Azerbaijan (MNN) — Azerbaijan's
repressive new Religion Law slid in under the radar.
Griffith with Slavic Gospel Association says it's been modified since the last time they saw it. "It appears that this is a little bit
worse than what we thought it was going to be. Just looking at parts of this
legislation, now in force as of May 31, it seems like there have been some new
offenses that have been added to it as well as some new penalties."
of the changes include severe censorship and harsher punishments. These were
introduced for religious activities and agencies the government does not
went on to say that all registered religious organizations must re-register by
1 January 2010, the third time re-registration has been demanded in less than
twenty years. Earlier re-registration rounds saw many churches and
ministries fail to regain their legal status.
He agrees with the assessment of Forum 18, that the wording implies unregistered organizations
it is, under the existing rules, Griffith says they've already felt the heat. "We've had several evangelical pastors jailed because of their ministry. So it seems, at least within Azerbaijan, that there is an intent to try to crack down on evangelical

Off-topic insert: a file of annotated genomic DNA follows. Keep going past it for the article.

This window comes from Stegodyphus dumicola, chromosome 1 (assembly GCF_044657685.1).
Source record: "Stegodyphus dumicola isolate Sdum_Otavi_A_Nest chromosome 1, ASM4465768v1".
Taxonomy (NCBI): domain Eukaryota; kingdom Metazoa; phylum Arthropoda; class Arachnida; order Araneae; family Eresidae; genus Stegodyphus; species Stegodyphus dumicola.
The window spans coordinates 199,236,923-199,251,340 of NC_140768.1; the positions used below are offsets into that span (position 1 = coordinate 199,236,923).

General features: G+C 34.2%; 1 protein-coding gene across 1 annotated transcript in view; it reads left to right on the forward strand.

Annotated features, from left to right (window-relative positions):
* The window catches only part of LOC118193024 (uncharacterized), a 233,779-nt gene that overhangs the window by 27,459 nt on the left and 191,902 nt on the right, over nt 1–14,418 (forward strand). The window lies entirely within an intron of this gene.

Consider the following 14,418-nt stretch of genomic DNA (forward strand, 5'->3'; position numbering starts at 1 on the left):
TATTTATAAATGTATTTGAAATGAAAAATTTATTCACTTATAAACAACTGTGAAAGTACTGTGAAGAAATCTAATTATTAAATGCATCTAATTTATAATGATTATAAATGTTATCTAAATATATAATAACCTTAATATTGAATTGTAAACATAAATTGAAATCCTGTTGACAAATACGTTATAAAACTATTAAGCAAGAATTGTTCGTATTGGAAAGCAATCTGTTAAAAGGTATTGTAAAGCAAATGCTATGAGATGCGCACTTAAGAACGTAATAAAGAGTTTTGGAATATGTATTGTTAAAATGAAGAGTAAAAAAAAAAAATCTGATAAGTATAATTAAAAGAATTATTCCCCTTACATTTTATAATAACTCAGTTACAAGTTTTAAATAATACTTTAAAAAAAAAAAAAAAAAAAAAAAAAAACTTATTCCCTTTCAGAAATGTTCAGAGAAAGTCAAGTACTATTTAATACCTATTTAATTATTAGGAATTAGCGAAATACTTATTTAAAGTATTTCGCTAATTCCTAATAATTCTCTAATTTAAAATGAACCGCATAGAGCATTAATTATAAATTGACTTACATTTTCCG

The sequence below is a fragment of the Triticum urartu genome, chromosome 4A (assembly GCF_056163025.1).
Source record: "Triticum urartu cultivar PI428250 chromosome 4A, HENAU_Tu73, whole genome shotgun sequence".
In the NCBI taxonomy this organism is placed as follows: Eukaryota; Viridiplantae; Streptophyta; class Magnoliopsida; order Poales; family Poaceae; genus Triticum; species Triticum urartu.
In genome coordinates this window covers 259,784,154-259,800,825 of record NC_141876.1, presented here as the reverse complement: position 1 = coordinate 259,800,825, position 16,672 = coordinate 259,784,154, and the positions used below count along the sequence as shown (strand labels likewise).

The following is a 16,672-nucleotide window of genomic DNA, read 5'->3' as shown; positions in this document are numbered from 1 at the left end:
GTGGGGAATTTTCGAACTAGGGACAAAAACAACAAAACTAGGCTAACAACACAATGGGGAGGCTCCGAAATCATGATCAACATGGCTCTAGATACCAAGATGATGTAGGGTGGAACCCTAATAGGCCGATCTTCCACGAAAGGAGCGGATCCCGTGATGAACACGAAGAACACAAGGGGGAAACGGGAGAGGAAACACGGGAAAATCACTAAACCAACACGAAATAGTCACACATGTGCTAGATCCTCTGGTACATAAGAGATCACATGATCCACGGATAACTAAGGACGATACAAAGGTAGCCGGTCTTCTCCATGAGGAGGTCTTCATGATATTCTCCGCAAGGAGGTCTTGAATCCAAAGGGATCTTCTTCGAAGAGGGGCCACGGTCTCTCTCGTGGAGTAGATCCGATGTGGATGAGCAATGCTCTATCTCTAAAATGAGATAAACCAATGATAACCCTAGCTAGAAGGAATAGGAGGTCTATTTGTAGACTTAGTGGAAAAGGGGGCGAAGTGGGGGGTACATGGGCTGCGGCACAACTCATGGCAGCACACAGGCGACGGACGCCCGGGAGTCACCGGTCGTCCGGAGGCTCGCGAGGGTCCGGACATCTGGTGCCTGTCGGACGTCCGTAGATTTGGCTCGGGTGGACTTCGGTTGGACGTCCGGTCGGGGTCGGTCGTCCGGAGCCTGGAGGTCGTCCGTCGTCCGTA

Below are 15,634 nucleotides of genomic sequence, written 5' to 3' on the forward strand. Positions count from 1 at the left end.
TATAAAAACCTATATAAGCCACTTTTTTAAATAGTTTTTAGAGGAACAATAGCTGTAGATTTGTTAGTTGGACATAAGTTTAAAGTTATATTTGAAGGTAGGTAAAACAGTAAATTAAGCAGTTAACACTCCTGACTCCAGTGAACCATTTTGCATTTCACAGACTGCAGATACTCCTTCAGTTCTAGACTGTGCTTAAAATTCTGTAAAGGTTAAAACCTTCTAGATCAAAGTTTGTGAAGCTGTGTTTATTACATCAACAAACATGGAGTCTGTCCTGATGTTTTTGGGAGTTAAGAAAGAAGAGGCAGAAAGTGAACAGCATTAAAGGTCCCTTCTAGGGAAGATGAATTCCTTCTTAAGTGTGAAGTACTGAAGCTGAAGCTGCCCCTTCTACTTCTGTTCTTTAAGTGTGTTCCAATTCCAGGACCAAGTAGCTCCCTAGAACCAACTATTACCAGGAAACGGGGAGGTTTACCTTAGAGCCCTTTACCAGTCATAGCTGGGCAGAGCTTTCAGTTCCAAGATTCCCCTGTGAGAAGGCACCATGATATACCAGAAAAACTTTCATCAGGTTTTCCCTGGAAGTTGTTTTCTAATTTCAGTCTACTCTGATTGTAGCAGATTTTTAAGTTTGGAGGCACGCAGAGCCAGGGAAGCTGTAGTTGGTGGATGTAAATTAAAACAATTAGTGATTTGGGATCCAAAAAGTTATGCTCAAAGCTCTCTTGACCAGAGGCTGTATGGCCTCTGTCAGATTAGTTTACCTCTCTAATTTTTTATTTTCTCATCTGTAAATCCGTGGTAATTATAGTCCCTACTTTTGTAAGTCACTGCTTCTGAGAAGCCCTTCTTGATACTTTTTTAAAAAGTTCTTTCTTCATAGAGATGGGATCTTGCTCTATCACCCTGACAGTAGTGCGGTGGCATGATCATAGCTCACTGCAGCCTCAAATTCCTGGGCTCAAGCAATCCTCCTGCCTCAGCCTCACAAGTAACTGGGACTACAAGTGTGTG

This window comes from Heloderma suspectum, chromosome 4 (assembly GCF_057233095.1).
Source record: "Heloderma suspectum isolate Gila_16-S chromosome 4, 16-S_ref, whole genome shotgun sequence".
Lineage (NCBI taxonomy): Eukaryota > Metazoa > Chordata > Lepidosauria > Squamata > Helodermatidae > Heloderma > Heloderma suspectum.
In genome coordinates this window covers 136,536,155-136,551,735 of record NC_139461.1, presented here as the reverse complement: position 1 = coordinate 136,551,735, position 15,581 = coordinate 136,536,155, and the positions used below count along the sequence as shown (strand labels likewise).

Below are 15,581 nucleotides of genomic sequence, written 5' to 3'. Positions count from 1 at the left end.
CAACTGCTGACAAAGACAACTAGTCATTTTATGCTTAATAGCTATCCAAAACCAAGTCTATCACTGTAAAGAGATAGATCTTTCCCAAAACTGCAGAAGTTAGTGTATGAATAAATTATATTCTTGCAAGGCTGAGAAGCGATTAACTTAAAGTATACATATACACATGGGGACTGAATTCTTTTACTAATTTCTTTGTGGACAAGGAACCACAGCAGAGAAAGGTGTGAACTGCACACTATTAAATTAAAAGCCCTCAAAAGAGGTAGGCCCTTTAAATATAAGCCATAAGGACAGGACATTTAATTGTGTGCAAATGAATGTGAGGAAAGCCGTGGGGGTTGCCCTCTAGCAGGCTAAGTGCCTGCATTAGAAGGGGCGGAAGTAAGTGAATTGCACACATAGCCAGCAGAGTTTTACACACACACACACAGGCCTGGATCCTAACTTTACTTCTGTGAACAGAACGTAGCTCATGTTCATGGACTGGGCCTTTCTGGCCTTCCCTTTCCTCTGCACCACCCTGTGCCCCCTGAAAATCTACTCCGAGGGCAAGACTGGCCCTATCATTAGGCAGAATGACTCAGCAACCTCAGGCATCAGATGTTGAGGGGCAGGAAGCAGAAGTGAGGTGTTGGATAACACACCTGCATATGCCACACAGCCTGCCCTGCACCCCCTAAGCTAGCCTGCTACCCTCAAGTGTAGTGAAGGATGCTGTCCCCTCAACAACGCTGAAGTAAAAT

However, there are some unexpected allies. According to Forum 18, Parliamentary Deputy Fazil Gazanfarolgu Mustafaev said, "the new Religion Law will limitpeople's rights to freedom of conscience – that is clear."
Gazanfarolgu added that public pressure may force parliamentary deputies to take another look at the Religion Law, given public unhappiness over the way religion is controlled.
Griffith adds that while it looks bad, it's too early to know how much evangelistic work could be at risk. "How this new law is going to be enforced, only time will tell. As I say, we have seen at least some in Parliament who are wanting to believe that there will be some public pressure brought to bear to have this re-examined, so I think this needs to be our chief hope and prayer."
Keep praying for church leaders. Pray for enough outcry and public pressure to force lawmakers to revisit the law.